- Bt Sugarcane in Brazil: Development, Efficacy Evaluation, Commercial Implementation, and Future Perspectives. Caroline Sakuno, Centro de Tecnologia Canavieira, Piracicaba, São Paulo, Brazil
Abstract: Sugarcane is cultivated on about 26 million ha in more than 100 countries worldwide and Brazil is the largest producer of sugarcane, with a projected contribution of 37% to the world’s production by 2028. The production of this crop has increased in recent decades and consequently, losses from attacks by the sugarcane borer, Diatraea saccharalis, the main pest of the crop, have also increased. In 2017, the Center of Sugarcane Technology (Centro de Tecnologia Canavieira [CTC], Piracicaba, São Paulo, Brazil) released commercially the first genetically modified (GM) sugarcane variety in Brazil. This variety, CTC20BT, produces the Cry1Ab protein for the control of D. saccharalis.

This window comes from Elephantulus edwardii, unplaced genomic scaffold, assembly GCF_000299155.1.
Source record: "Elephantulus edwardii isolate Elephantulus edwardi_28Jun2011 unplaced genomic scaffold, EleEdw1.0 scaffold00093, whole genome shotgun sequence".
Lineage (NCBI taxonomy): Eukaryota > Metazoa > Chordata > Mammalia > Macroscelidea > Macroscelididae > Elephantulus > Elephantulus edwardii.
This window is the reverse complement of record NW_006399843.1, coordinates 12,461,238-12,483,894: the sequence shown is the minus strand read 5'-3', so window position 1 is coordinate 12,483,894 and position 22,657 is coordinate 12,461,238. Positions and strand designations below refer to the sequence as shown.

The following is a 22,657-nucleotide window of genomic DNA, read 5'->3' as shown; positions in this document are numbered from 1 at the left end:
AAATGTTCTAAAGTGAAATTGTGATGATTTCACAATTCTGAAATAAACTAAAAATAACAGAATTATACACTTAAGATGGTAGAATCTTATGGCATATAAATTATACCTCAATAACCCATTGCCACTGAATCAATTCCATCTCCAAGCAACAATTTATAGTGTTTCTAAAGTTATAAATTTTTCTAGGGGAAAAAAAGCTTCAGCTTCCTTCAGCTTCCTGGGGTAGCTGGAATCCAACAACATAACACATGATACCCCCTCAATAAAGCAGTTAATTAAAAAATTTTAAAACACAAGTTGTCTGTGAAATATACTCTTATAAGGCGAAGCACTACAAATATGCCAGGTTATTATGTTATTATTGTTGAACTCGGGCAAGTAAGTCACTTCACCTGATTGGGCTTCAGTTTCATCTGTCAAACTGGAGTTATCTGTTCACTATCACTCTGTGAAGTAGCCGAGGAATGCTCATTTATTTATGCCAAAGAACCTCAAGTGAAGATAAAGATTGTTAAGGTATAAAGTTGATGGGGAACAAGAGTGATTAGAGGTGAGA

The commercial process to develop a GM crop has been broadly established through the last decades after the first GM crop approval in 1994. This process has continuously evolved to adapt to technological advances, such as genome editing tools. A commercial pipeline to develop a GM crop includes five phases: I) gene discovery: prospect and evaluate candidate genes for desirable traits, II) proof of concept: vector design, crop transformation and transgene tests for agronomic features and efficacy (greenhouse and field), III) early development: commercially transformation and selection of events with the desirable trait and equivalent of superior characteristics as the conventional crop variety, IV) advanced development: risk assessment studies and dossier preparation and V) pre-launch: regulatory submission, product development, and pre-marketing.